People change cities, plans, jobs, cars, friends; life is ever-changing. In my case, almost all of those things changed in 2014. But let’s flashback to 2013, for a moment, when a significantly less mature version of myself thought it would be an acceptable idea to have the rims and side mirrors on my car painted pink. And don’t think I stopped there; I also considered it crucial to re-fabric the interior roof with a black and white print. Needless to say I looked a bit ridiculous. At that time, I was living on Long Island where a car is a necessity and others will define you in part by the car you drive. Not long thereafter I realized that I needed to upgrade from the “pink mutant” to something more socially acceptable. So I bought a brand new car.
I continued working and driving on Long Island for about a year and a half until my plans and life changed…. Shortly after pursuing a career in line with my college degree (geology), I realized it wasn’t for me. So I started a new job search, and finally landed an amazing opportunity in Manhattan. No longer did I need my car, but I still owed around $4,000 on the loan. After a few failed attempts of trying to sell it, still with the lien, I realized I needed to pay off the remainder of the loan in full. Of course I could have dipped into my bank account, but selling the car came at a time when I was just moving into my new apartment without any furniture or kitchenware - not even a single fork or plate to eat take out chinese food on. So what (little) money I did have, had to go towards funding my day to day life. I had no idea what to do, so for two months I kept making payments on a car that was just collecting pollen in my parents driveway. Then I started thinking about ways to get $4,000 and here’s what I came up with:
I chose the last option and Googled “Marketplace Lending,” sought advice from a few trusted sources, and came to the conclusion that I should give it a shot. It’s laughably simple to use, and if you aren’t familiar with the topic I suggest reading up on it. Basically, you apply for a loan online from lenders that want to give you money at interest rates starting at around 5.99%. The interest rate you get depends on a host of variables, credit score being one of them. Using EVEN Financial’s software, I found the best personalized option, offered to me through their relationships with many different loan providers which each have their own rates and specialties. Once you choose an offer, the instructions on the website are clear and easy to follow. Name, address, social security number, etc. Did I mention this entire process is only completed digitally? The online form (singular) took me all of 5 minutes to complete. Over the following two days the lender asked me to submit two forms of proof - my utility bill and bank statement. Done and done. And then I waited for the money to be deposited into my account, which occurred several days later. Overall the experience was extremely positive.I did have some feedback about the specific company I used for the loan, for example I didn’t feel like they communicated enough with me about the status of my loan through the process, and I actually thought based on what I’d read that I would have the money even faster than I did. That said, I much preferred doing everything online and still would not have gone to a physical bank or haggled with my dad for the cash. So even with the few areas that could have been improved, I would definitely still use this process again in the event I needed cash in the future. The biggest take away is that I would likely still be paying a $400/month car payment (+ insurance) for a car that I don’t drive if marketplace lending didn’t exist. My loan was a $5,000 loan at a 7.36% interest rate. That is considerably higher than my current car loan (0.9%), but a great feature of Marketplace Lending loans - there is no prepayment penalty. When I sell my car, I pay off my loan (in full) and I can prepare for the next big change in my life, whatever that might be. Plus, I also have furniture in my apartment. And one last piece of advice - don’t ever do this to your car.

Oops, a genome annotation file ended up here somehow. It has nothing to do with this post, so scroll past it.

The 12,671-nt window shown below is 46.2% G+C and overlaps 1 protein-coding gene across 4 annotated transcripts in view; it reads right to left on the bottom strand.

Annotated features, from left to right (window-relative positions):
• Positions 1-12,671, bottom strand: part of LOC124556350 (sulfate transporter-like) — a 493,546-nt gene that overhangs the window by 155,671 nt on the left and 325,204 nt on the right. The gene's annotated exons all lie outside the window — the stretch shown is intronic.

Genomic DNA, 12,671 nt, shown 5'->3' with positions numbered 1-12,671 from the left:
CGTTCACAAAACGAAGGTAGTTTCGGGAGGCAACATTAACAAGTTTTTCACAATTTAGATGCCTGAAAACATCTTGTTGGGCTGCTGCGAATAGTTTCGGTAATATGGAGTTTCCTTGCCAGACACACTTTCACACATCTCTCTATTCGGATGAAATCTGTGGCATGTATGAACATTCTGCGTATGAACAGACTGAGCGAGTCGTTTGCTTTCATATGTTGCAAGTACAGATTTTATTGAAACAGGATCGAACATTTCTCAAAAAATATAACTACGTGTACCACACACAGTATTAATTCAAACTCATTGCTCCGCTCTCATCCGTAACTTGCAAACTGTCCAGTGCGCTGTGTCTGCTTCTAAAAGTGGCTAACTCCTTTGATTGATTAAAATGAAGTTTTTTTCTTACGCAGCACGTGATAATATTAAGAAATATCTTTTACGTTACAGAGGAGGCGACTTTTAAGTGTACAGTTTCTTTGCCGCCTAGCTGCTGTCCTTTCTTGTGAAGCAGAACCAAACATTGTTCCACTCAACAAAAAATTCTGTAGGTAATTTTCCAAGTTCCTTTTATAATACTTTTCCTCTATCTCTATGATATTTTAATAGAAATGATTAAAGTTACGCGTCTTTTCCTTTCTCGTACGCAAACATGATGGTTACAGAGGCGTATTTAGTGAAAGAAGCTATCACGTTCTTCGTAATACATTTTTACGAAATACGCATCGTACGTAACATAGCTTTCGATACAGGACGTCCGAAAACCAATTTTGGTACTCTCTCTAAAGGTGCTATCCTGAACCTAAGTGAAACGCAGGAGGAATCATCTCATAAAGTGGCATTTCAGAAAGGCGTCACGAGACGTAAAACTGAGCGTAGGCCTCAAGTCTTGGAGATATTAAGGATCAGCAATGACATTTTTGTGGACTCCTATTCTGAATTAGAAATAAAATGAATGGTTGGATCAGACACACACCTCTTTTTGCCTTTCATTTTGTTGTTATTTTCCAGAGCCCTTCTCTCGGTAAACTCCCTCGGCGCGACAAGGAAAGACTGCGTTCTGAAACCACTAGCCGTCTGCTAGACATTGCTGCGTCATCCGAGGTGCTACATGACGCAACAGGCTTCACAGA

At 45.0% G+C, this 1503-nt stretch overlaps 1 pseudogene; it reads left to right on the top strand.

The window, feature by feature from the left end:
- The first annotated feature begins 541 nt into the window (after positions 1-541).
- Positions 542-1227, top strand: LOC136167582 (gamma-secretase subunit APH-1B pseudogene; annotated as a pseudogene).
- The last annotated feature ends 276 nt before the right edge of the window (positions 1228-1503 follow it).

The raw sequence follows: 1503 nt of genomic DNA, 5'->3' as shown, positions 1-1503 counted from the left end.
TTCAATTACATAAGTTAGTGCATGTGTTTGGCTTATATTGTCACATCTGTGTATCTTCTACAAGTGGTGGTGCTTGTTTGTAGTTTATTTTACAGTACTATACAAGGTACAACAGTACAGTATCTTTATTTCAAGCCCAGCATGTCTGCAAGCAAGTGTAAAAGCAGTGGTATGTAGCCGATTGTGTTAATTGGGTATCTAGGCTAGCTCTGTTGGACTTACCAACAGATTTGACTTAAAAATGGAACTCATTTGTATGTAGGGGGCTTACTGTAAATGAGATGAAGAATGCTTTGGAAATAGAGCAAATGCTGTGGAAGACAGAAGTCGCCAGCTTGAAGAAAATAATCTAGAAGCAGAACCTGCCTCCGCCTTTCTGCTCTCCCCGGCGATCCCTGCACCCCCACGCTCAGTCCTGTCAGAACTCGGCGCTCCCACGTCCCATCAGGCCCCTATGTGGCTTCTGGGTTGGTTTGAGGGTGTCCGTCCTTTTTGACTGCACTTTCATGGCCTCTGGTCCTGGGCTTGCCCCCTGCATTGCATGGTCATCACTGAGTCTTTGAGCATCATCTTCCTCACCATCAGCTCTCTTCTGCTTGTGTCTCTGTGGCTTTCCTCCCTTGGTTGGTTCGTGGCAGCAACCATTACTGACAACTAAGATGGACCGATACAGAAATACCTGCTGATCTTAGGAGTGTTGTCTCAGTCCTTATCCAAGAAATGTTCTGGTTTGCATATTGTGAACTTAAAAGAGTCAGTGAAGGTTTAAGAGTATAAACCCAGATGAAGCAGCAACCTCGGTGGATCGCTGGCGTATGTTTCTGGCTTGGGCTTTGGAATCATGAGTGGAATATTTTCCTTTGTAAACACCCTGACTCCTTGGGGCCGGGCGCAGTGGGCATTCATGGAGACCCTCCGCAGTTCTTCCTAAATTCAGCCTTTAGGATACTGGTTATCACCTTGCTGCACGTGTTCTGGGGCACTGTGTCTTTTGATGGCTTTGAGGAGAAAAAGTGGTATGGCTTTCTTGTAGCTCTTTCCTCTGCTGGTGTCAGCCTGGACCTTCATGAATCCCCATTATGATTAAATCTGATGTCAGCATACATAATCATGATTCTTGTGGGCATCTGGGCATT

Disclaimer: The material provided on this site is not intended to provide legal, investment, or financial advice or to indicate the suitability of any Even Financial product or service to your unique circumstances. For specific advice about your unique circumstances, you may wish to consult a qualified professional. Any information or statistical data sourced by Even Financial through hyperlinks, from third-party websites, are provided for informational purposes only. While Even Financial finds these sources to be accurate, it does not endorse or guarantee any third-party content.
credit facilitated via our platform
consumer inquiries quarterly